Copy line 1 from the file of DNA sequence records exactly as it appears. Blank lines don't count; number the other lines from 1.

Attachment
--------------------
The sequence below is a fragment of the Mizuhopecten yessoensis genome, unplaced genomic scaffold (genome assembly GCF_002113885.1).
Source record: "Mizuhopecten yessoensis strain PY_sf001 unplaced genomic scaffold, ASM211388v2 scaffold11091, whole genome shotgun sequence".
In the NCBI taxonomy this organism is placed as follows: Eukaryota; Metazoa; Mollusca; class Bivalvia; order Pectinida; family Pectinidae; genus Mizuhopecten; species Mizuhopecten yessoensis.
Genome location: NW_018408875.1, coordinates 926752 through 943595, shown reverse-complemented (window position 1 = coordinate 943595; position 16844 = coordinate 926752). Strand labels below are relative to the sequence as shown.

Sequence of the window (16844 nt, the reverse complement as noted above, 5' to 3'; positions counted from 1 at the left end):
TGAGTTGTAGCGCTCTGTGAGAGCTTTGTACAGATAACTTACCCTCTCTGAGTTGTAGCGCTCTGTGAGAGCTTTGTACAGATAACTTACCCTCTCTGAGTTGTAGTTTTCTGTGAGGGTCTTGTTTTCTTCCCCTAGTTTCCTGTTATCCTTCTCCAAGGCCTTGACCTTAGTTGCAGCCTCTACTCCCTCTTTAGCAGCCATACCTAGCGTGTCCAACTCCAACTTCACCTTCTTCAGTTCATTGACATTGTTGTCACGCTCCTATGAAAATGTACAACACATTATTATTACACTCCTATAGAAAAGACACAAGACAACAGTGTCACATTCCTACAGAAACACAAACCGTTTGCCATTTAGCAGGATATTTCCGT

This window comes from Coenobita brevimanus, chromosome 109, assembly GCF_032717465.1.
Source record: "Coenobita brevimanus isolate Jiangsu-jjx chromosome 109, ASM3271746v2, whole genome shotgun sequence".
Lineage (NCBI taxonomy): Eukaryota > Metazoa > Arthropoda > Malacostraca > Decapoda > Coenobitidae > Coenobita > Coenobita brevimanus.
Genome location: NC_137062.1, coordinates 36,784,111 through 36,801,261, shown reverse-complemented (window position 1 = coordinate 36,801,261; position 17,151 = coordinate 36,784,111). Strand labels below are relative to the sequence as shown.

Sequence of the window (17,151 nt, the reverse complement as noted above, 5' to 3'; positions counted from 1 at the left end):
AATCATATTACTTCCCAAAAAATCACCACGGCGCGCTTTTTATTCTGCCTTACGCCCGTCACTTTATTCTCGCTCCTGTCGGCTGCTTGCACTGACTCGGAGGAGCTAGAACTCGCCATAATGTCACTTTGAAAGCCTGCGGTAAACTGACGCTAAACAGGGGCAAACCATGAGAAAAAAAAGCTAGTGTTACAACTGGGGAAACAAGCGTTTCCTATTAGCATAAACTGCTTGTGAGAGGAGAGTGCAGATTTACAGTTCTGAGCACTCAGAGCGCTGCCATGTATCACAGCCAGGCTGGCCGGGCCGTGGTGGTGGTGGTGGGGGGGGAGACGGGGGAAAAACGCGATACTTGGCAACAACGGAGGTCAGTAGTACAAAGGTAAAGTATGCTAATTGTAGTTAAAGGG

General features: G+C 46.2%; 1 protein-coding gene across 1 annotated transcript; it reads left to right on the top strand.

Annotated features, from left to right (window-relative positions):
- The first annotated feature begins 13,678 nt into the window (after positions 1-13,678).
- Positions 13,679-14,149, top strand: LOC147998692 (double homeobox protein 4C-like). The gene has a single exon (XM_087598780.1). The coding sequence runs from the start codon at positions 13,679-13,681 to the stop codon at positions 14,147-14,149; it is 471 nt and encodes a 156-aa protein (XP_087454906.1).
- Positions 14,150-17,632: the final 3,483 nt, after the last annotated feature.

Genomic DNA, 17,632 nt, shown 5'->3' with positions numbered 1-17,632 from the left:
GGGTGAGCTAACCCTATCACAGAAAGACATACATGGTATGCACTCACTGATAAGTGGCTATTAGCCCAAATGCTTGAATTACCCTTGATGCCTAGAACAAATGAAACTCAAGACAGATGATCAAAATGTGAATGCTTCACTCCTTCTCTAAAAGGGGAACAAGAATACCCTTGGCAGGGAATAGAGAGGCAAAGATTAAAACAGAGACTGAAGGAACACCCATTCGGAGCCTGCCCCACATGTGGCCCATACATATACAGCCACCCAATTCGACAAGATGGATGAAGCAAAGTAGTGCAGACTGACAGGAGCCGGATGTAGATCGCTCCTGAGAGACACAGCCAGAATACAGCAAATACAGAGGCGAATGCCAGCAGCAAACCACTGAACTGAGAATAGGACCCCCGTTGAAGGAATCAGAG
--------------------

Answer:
The sequence below is a fragment of the Mizuhopecten yessoensis genome, unplaced genomic scaffold (genome assembly GCF_002113885.1).